Currently, the team is working off a $1,000 donation from M&S Productions, a national multimedia convention production company, but Groff is hoping to solicit more corporate donors to meet the project’s estimated $40,000 budget. The team is also open to thinking outside the box when it comes to financing. “One of the things we’ve been talking about, as opposed to a company making a general donation, is maybe having them sponsor a panel,” says Antonison. “Or, when they help, we can advertise their company.” In addition, says Groff, “we’re also looking at developing relationships with some print facilities, so that we can cut down on the actual cash expenses we have.”
The hope is that these corporate relationships will eventually yield long-term benefits beyond branding. “I’m doing a lot of work with companies that are looking for employees – that’s their angle,” says Groff. “They want their name to be on campus so the students go to them.” And not just any students, but the project’s team members, who bring to their employers a valuable skill set gained from their unique experience working on the simulator. “When our team members reach their employer, they already know how to work within a team, to communicate with people in other fields, and to work with people they may not like,” says DeVyldere. This is especially important, she says, “given that today’s workforce is shifting toward a small team environment.”
It was precisely this real-world knowledge that Groff felt he was missing when he joined the workforce after earning his bachelor’s degree – and what inspired him to return to school and create the Apollo Project. “Had I known what the corporate environment was like when I was in college, I would have done some of my electives differently,” he says. “And had I taken these other classes, I would have been much better off.” Groff knew he’d been lucky to get a job fairly quickly after graduating. But, he says, he “didn’t really know what the big companies did or what they were like.” That’s why he was determined to emphasize pertinent and practical skills and relationships when he started the Apollo Project. “I wanted the students on the project be able to learn about these companies, see what they do, take a plant tour, have a mentor, hear a guest speaker – I just wanted to make it easier and less scary,” he says.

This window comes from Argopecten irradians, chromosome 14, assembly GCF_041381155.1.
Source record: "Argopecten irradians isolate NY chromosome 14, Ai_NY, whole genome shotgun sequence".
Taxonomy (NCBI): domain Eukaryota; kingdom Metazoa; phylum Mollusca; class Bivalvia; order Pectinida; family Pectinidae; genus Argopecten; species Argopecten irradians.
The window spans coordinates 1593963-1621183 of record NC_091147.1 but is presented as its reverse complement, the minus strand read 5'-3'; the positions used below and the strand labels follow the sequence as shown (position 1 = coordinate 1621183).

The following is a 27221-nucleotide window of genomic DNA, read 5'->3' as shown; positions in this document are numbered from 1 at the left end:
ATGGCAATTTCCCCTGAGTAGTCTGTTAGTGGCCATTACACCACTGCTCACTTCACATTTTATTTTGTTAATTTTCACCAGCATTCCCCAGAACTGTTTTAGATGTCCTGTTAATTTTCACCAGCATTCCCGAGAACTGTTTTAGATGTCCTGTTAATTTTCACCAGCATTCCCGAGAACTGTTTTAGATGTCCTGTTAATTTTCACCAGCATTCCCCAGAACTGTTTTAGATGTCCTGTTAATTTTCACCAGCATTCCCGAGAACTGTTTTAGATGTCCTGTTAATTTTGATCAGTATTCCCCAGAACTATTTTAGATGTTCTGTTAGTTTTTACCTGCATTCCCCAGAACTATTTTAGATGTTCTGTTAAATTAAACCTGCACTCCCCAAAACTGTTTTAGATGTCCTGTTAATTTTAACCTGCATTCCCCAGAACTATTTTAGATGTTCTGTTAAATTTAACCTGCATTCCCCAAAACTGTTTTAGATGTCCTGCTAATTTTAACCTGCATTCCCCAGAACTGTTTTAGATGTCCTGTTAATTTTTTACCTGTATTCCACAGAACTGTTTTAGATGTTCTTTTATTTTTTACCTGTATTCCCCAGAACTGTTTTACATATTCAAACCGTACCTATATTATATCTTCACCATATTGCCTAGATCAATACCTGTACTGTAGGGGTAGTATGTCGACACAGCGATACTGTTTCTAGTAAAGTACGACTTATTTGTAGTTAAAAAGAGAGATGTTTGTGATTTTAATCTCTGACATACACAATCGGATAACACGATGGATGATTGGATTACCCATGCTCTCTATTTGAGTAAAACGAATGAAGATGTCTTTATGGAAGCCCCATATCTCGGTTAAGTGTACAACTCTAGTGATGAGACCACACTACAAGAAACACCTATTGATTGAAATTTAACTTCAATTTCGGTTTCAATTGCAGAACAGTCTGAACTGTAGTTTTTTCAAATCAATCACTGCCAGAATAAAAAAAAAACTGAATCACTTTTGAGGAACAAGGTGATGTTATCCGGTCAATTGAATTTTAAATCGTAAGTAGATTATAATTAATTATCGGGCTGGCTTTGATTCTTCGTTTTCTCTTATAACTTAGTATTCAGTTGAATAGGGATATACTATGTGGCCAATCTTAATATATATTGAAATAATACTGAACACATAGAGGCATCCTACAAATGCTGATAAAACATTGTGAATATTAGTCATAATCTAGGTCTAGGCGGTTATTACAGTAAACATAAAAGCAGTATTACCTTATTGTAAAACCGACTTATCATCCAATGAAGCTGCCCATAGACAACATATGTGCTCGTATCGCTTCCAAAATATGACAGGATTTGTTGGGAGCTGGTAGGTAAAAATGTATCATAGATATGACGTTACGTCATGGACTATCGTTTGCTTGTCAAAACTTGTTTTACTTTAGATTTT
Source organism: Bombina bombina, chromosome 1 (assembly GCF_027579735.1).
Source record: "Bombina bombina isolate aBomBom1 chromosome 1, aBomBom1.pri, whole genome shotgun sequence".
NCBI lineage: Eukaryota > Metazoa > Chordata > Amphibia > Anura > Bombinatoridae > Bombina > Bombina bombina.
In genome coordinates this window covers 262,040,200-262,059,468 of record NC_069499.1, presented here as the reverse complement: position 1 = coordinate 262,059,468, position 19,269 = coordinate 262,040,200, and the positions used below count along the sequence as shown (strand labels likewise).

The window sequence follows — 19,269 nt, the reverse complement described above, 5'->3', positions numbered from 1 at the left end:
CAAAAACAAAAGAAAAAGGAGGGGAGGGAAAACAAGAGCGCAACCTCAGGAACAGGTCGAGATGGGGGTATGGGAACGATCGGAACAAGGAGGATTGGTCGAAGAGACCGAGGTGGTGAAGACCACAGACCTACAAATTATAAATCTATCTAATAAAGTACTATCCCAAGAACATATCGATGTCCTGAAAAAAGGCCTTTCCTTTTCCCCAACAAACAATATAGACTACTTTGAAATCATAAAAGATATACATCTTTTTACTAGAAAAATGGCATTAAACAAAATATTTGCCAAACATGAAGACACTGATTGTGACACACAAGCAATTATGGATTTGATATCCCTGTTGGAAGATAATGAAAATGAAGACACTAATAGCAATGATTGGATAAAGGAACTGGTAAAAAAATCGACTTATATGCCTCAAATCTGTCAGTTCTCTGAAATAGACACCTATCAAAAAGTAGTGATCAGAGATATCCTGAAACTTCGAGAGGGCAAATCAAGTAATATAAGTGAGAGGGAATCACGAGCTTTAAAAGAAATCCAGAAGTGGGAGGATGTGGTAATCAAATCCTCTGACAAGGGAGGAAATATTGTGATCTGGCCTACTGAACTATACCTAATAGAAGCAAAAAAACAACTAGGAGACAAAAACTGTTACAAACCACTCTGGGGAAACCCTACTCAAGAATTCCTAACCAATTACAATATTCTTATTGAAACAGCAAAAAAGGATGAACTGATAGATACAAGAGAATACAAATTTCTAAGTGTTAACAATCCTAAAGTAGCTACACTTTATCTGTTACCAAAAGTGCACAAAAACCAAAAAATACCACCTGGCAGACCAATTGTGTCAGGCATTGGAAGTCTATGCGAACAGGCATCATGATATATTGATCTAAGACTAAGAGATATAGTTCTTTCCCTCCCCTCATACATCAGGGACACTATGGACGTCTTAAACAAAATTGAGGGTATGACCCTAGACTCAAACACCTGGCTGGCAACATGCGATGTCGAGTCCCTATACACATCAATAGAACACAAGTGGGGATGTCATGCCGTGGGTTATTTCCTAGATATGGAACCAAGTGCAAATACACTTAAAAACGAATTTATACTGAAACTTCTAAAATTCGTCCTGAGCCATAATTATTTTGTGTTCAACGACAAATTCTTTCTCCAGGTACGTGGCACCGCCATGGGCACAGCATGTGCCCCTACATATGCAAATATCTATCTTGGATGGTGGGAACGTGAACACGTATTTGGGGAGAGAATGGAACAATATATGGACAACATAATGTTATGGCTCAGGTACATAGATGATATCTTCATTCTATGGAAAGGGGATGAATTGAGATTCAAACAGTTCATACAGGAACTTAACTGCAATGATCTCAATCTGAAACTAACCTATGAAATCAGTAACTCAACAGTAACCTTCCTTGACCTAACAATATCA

Thanks to Groff’s willingness to give back, team members joining the labor pool today won’t have such a difficult adjustment. “The simulator itself is important,” says Groff, “but the most important part is what the students learn and get out of it through building it.” This is especially true for Antonison, who hopes to go into project management and systems engineering. “You can only gain so much from being in a classroom or reading a textbook,” says Antonison, “so this is a unique opportunity to get that workplace feel.” The Apollo Project also helps make that transition is as smooth as possible, says DeVyldere, who likens it to “a bridge to get from the stepping stones of university to the workforce, offering a smooth path instead of jumping from one to the other.”
As for the near future, the team is looking forward to reaching its first milestone on January 1, 2011: the construction of the first panel. A year after that, should everything go according to schedule, the simulator will be complete.  “When it’s done, it will be a great publicity item for the university,” says Groff. “We’re even looking at a high school or college tour to encourage interest.” As for what will happen after that, Groff is hopeful it will be a continuation of his efforts to give UAHuntsville students crucial real-world experience. “We’re learning as we go,” he says, “but we’re trying to evolve this into a student simulations program at the university and build on our relationships with businesses.” As DeVyldere sums up succinctly: “we’re not going away in two years.”